There are more significant errors manufacturers make, and a lot of those can’t be fixed by an owner using a can of paint. On lower end singlewides, something like changing 7 ft. sidewalls to 7’6” sidewalls could transform the interior of some of these homes, along with changing the roof pitch up to 3/12 rather than 2/12. But when the mandate is making them as affordable as possible at the low end, I guess I understand where they have to cut costs somewhere.

My theory is that designers/architects, even good ones, fall in love with their creations as they are doing them and they can’t see things as someone would who was looking at them for the first time, or even as they would see it if they were looking at it for the first time.

After looking at the Solitaire goofy multi-colored shutters for a minute, I began to like them more, instead of thinking they were just a laughable mistake. I still like the solid color shutters better.

Palm Harbor is the brand with the most consistently good looking homes, interior and exterior, including sometimes the lower end homes, although I don’t like the Velocity line at all, which is their newest brand at the cheap end. I don’t like either the interior or the exterior on the Velocity homes.

Ironically, Palm Harbor, with all those good looking designs, went bankrupt several years ago but continues as a brand under the Cavco mother ship.

And some of their homes are just smashing looking, such as the large La Linda, although that one looks better in drawings than reality. And then there are some so nice which just makes me want them, like this Sunset Cottage which I Photoshopped from a parking lot to a lake. It’s so beautiful it makes me hate myself for being too poor to afford it.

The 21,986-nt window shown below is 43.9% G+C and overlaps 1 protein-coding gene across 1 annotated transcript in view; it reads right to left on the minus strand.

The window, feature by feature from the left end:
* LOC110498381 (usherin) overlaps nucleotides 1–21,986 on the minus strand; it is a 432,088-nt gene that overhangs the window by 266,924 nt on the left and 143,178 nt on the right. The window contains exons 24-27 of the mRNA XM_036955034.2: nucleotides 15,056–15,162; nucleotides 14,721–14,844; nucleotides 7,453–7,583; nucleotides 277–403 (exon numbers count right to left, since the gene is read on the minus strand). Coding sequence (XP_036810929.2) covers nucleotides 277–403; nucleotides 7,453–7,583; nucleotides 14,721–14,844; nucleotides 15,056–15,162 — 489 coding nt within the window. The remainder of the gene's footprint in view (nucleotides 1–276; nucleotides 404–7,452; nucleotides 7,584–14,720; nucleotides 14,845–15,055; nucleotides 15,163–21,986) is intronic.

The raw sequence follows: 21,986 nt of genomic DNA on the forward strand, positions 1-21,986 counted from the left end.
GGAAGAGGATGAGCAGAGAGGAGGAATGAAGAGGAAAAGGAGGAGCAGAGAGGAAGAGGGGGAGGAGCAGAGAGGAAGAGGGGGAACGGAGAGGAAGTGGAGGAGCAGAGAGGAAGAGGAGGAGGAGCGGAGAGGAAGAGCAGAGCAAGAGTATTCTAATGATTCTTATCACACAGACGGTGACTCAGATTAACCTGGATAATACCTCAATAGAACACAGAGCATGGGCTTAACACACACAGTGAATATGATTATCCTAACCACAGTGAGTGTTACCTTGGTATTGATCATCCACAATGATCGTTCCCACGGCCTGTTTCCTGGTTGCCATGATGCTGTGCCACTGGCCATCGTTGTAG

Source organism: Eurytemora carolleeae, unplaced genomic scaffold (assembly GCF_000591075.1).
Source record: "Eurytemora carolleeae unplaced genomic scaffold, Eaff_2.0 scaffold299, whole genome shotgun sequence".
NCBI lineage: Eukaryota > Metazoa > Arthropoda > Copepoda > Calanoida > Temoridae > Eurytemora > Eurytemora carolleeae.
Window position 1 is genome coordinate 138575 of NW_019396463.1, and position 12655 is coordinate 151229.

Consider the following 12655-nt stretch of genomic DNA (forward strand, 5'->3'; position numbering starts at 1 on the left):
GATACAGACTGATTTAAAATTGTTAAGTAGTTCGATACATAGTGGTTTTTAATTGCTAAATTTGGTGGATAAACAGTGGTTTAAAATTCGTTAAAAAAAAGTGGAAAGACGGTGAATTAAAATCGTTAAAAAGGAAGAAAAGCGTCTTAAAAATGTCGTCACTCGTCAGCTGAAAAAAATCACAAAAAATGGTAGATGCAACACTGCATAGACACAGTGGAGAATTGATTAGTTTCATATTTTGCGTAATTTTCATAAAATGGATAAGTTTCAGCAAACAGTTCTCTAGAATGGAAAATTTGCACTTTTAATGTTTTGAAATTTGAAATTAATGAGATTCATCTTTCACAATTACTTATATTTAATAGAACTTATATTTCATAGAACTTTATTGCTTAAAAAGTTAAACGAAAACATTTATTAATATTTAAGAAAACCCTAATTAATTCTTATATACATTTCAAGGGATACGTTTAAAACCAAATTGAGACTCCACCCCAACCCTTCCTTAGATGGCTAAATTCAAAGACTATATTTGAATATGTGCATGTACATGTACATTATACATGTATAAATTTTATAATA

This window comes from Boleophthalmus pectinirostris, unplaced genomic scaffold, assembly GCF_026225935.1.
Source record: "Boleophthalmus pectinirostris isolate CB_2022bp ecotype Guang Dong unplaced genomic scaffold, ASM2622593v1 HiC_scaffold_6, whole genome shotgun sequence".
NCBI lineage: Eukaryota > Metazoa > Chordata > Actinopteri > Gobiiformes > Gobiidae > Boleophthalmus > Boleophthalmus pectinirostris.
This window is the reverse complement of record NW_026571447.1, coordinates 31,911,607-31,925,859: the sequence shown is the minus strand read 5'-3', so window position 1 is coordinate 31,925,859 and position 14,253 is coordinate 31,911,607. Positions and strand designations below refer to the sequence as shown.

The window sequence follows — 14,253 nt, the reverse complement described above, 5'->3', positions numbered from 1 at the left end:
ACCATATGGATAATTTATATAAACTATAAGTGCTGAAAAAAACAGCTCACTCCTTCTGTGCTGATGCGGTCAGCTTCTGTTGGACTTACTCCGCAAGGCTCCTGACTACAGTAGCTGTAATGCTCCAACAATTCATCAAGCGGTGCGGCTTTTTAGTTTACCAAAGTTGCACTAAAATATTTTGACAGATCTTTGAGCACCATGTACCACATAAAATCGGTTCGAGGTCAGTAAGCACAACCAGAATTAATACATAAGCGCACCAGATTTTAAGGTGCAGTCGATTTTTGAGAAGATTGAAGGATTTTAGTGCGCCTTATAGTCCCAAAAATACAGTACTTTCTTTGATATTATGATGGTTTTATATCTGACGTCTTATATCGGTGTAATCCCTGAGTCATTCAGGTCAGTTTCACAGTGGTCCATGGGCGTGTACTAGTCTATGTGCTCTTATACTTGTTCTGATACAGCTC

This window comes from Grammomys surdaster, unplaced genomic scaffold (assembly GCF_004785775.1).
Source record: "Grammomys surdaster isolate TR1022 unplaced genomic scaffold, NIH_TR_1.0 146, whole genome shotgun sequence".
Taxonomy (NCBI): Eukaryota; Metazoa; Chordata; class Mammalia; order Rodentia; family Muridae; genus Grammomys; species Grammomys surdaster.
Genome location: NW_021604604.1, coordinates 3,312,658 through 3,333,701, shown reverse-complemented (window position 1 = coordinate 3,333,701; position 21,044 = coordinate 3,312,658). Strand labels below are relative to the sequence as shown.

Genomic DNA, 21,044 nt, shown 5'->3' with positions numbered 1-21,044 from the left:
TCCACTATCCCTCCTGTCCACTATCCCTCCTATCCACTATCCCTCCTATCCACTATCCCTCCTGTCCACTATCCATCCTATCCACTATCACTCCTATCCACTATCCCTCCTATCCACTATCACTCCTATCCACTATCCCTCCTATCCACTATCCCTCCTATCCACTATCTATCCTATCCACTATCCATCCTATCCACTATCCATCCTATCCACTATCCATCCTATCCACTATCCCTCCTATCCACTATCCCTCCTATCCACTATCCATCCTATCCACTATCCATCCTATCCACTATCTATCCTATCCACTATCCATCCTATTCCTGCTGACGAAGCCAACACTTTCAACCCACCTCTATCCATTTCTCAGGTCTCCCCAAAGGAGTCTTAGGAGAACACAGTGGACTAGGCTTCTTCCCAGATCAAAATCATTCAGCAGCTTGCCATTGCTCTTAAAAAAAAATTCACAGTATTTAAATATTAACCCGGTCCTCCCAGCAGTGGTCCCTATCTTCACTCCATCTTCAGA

Yet, I’m okay with my house now, because I found the roof leak that drove me crazy for years. Aggravation over water dripping and sometimes pouring in my house rekindled my fantasies of owning a manufactured home at that time, and that’s when I began blogging about Clayton’s i-house years ago. Then again, I’ve been looking at homes, manufactured and otherwise, on the Internet, for as long as they’ve been on the Internet.

Now that the i-house flopped, sold so poorly they no longer make it, I can admit I was never crazy in love with that house. I liked many things about it though, and I was fascinated with how completely different it was. The living room and kitchen area were beautiful. That guest house would have been great, for guests, not me. I’d have old friends and neighbors dropping in from everywhere if I owned something like that. Now I tell them they can bring a tent and pitch it in the goat pen.

If I’m going to dream about homes now, I should dream about a passive house, because they are the simplest and the best. Architect and writer Lloyd Alter writes here about why stupid homes, like passive homes, are smarter than smart homes with roofs full of expensive solar panels. Passive homes are the most comfortable of all to live in.

Maybe one day they’ll get a 3D printer to poop one out for practically nothing. I probably won’t be around then. In the meantime, I’ll work on appreciating where I live and my house as it is, while still dreaming about passive houses, and the Sunset Cottage, of course, along with sailboats and airplanes. I’m never going to own one of those either, and perhaps that’s just as well.